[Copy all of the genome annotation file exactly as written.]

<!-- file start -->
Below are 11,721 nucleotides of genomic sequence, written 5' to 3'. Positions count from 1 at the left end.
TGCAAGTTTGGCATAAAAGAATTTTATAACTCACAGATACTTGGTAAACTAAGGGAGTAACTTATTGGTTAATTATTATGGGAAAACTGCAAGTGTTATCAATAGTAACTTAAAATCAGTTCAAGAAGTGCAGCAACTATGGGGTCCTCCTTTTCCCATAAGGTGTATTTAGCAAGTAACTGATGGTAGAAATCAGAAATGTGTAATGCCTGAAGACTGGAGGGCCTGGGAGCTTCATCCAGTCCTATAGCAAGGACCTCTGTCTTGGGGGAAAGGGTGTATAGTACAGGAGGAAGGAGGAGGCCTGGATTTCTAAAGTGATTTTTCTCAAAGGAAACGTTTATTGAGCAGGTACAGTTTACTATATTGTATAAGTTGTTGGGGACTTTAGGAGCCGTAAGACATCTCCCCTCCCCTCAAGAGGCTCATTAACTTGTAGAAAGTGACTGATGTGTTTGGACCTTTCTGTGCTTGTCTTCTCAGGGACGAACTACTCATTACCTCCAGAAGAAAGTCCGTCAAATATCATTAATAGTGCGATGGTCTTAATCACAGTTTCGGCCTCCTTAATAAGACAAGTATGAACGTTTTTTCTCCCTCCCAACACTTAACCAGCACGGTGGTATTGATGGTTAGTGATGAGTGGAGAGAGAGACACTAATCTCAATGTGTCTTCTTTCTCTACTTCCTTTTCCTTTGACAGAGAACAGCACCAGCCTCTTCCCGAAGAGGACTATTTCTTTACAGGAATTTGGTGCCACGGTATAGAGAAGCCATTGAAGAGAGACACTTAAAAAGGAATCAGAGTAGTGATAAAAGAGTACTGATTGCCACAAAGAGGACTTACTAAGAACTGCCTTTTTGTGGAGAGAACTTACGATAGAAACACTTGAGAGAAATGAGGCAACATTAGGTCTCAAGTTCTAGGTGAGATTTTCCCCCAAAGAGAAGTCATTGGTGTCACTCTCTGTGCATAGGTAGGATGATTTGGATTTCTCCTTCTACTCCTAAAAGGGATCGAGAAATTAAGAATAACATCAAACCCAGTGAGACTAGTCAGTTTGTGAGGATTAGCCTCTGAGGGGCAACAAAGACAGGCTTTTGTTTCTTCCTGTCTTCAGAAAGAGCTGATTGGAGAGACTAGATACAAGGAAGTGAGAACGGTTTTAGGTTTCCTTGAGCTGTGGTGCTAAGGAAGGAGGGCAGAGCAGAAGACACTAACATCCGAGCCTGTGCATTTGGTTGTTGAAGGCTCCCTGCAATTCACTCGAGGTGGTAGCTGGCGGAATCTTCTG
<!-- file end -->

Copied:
Below are 11,721 nucleotides of genomic sequence, written 5' to 3'. Positions count from 1 at the left end.
TGCAAGTTTGGCATAAAAGAATTTTATAACTCACAGATACTTGGTAAACTAAGGGAGTAACTTATTGGTTAATTATTATGGGAAAACTGCAAGTGTTATCAATAGTAACTTAAAATCAGTTCAAGAAGTGCAGCAACTATGGGGTCCTCCTTTTCCCATAAGGTGTATTTAGCAAGTAACTGATGGTAGAAATCAGAAATGTGTAATGCCTGAAGACTGGAGGGCCTGGGAGCTTCATCCAGTCCTATAGCAAGGACCTCTGTCTTGGGGGAAAGGGTGTATAGTACAGGAGGAAGGAGGAGGCCTGGATTTCTAAAGTGATTTTTCTCAAAGGAAACGTTTATTGAGCAGGTACAGTTTACTATATTGTATAAGTTGTTGGGGACTTTAGGAGCCGTAAGACATCTCCCCTCCCCTCAAGAGGCTCATTAACTTGTAGAAAGTGACTGATGTGTTTGGACCTTTCTGTGCTTGTCTTCTCAGGGACGAACTACTCATTACCTCCAGAAGAAAGTCCGTCAAATATCATTAATAGTGCGATGGTCTTAATCACAGTTTCGGCCTCCTTAATAAGACAAGTATGAACGTTTTTTCTCCCTCCCAACACTTAACCAGCACGGTGGTATTGATGGTTAGTGATGAGTGGAGAGAGAGACACTAATCTCAATGTGTCTTCTTTCTCTACTTCCTTTTCCTTTGACAGAGAACAGCACCAGCCTCTTCCCGAAGAGGACTATTTCTTTACAGGAATTTGGTGCCACGGTATAGAGAAGCCATTGAAGAGAGACACTTAAAAAGGAATCAGAGTAGTGATAAAAGAGTACTGATTGCCACAAAGAGGACTTACTAAGAACTGCCTTTTTGTGGAGAGAACTTACGATAGAAACACTTGAGAGAAATGAGGCAACATTAGGTCTCAAGTTCTAGGTGAGATTTTCCCCCAAAGAGAAGTCATTGGTGTCACTCTCTGTGCATAGGTAGGATGATTTGGATTTCTCCTTCTACTCCTAAAAGGGATCGAGAAATTAAGAATAACATCAAACCCAGTGAGACTAGTCAGTTTGTGAGGATTAGCCTCTGAGGGGCAACAAAGACAGGCTTTTGTTTCTTCCTGTCTTCAGAAAGAGCTGATTGGAGAGACTAGATACAAGGAAGTGAGAACGGTTTTAGGTTTCCTTGAGCTGTGGTGCTAAGGAAGGAGGGCAGAGCAGAAGACACTAACATCCGAGCCTGTGCATTTGGTTGTTGAAGGCTCCCTGCAATTCACTCGAGGTGGTAGCTGGCGGAATCTTCTG